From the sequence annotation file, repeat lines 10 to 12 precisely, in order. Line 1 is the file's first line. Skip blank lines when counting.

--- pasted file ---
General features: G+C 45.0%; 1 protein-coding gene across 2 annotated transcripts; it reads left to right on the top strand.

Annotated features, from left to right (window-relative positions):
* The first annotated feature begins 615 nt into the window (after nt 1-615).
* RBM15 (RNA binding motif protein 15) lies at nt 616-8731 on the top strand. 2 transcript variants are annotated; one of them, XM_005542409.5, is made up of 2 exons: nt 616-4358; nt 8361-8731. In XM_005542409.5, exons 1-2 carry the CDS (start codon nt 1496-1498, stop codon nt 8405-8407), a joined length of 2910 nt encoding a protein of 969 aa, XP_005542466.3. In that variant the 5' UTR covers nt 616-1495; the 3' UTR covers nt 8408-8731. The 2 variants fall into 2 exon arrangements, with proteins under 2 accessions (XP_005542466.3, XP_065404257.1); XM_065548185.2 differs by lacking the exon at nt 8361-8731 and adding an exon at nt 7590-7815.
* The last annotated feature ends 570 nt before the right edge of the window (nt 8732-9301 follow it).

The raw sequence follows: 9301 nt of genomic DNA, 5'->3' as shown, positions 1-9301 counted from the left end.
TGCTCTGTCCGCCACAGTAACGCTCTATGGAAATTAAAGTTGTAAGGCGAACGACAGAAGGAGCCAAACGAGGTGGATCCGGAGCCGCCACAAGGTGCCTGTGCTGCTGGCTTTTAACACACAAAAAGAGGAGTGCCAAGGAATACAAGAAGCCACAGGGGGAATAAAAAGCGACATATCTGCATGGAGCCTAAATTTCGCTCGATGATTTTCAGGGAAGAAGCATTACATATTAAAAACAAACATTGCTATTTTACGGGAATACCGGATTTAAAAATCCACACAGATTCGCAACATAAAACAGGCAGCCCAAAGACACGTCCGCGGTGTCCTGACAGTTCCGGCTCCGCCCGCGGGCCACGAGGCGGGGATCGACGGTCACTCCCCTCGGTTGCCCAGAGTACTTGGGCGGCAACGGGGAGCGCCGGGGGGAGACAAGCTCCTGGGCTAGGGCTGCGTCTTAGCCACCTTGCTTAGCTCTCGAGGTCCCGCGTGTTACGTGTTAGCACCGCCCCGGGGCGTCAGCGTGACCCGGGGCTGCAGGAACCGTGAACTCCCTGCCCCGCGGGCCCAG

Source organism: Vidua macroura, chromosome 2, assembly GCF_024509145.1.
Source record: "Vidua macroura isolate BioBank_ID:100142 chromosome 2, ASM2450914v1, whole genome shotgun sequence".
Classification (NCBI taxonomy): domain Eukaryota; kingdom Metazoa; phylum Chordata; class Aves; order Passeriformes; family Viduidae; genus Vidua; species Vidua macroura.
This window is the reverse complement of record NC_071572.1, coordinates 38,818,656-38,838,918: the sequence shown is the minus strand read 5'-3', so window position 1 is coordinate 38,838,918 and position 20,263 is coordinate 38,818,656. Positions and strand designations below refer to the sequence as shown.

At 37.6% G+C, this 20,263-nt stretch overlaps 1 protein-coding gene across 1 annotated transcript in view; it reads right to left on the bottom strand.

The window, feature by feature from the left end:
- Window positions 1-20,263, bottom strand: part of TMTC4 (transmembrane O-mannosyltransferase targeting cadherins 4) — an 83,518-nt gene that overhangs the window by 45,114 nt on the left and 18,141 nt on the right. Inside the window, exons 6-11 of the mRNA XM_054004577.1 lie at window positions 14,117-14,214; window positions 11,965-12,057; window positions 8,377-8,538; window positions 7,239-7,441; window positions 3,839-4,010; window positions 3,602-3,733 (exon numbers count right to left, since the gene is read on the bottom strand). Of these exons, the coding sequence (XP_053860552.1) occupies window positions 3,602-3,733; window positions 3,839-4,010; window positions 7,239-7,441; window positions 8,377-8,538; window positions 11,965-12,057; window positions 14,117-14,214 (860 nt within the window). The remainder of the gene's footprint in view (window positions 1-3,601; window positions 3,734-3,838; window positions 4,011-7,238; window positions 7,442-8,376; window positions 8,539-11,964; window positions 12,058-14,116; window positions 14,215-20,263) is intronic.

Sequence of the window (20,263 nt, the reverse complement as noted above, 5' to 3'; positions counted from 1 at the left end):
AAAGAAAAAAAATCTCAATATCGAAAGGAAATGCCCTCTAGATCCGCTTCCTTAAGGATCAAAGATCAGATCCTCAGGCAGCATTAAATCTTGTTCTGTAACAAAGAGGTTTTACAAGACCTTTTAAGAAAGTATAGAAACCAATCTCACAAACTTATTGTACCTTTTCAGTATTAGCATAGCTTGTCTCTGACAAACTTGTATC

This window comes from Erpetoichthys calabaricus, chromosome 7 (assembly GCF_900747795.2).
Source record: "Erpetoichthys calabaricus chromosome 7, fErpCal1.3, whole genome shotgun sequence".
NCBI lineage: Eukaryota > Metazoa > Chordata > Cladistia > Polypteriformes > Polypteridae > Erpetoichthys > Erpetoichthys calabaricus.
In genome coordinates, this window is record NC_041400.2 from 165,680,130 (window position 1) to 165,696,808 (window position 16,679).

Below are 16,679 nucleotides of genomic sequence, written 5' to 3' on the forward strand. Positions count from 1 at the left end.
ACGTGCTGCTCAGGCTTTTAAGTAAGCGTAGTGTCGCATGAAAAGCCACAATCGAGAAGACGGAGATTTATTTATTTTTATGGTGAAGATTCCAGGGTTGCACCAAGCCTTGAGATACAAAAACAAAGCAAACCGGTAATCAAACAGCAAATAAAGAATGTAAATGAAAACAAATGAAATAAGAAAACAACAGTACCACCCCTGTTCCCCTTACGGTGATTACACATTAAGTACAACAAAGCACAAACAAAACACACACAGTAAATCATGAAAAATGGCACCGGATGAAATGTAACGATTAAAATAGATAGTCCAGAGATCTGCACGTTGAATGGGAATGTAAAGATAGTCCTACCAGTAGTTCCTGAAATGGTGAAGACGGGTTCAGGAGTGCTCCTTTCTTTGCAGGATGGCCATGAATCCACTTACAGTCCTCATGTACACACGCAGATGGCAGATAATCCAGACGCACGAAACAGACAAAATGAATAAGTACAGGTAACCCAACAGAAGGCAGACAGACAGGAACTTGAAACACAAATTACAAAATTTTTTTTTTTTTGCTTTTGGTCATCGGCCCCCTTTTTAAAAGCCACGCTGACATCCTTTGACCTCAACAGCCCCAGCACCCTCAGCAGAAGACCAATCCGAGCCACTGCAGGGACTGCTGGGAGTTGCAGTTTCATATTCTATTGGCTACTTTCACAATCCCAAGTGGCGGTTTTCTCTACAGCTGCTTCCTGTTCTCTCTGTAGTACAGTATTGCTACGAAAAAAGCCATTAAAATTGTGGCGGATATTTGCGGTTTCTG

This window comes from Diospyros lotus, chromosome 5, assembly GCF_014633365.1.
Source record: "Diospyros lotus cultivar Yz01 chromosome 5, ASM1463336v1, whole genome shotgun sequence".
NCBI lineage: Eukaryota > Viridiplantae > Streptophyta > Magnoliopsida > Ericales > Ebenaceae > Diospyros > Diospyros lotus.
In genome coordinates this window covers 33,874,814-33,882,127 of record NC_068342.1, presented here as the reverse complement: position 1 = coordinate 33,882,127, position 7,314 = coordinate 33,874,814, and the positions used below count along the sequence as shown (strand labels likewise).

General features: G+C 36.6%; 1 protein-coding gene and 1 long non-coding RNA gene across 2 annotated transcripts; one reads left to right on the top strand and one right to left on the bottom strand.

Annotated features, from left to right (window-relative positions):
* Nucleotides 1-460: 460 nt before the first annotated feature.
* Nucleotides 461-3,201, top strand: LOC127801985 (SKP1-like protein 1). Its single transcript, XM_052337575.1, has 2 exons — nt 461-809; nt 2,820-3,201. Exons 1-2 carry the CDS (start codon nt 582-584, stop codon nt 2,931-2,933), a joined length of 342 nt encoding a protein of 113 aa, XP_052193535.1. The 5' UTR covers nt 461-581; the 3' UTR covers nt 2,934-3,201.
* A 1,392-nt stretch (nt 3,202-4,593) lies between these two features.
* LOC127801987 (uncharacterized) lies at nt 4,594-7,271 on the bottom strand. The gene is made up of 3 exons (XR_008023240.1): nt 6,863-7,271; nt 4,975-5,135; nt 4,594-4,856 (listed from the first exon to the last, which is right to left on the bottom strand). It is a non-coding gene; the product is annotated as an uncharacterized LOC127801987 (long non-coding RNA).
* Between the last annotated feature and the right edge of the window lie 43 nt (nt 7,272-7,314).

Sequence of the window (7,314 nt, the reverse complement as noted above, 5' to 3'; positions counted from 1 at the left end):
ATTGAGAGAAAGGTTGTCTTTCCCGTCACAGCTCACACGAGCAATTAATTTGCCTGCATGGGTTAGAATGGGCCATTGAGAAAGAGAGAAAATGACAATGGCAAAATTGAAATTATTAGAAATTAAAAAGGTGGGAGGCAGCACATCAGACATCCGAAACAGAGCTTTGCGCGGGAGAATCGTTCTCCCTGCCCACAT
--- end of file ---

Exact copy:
Classification (NCBI taxonomy): domain Eukaryota; kingdom Metazoa; phylum Chordata; class Aves; order Passeriformes; family Viduidae; genus Vidua; species Vidua macroura.
This window is the reverse complement of record NC_071572.1, coordinates 38,818,656-38,838,918: the sequence shown is the minus strand read 5'-3', so window position 1 is coordinate 38,838,918 and position 20,263 is coordinate 38,818,656. Positions and strand designations below refer to the sequence as shown.

At 37.6% G+C, this 20,263-nt stretch overlaps 1 protein-coding gene across 1 annotated transcript in view; it reads right to left on the bottom strand.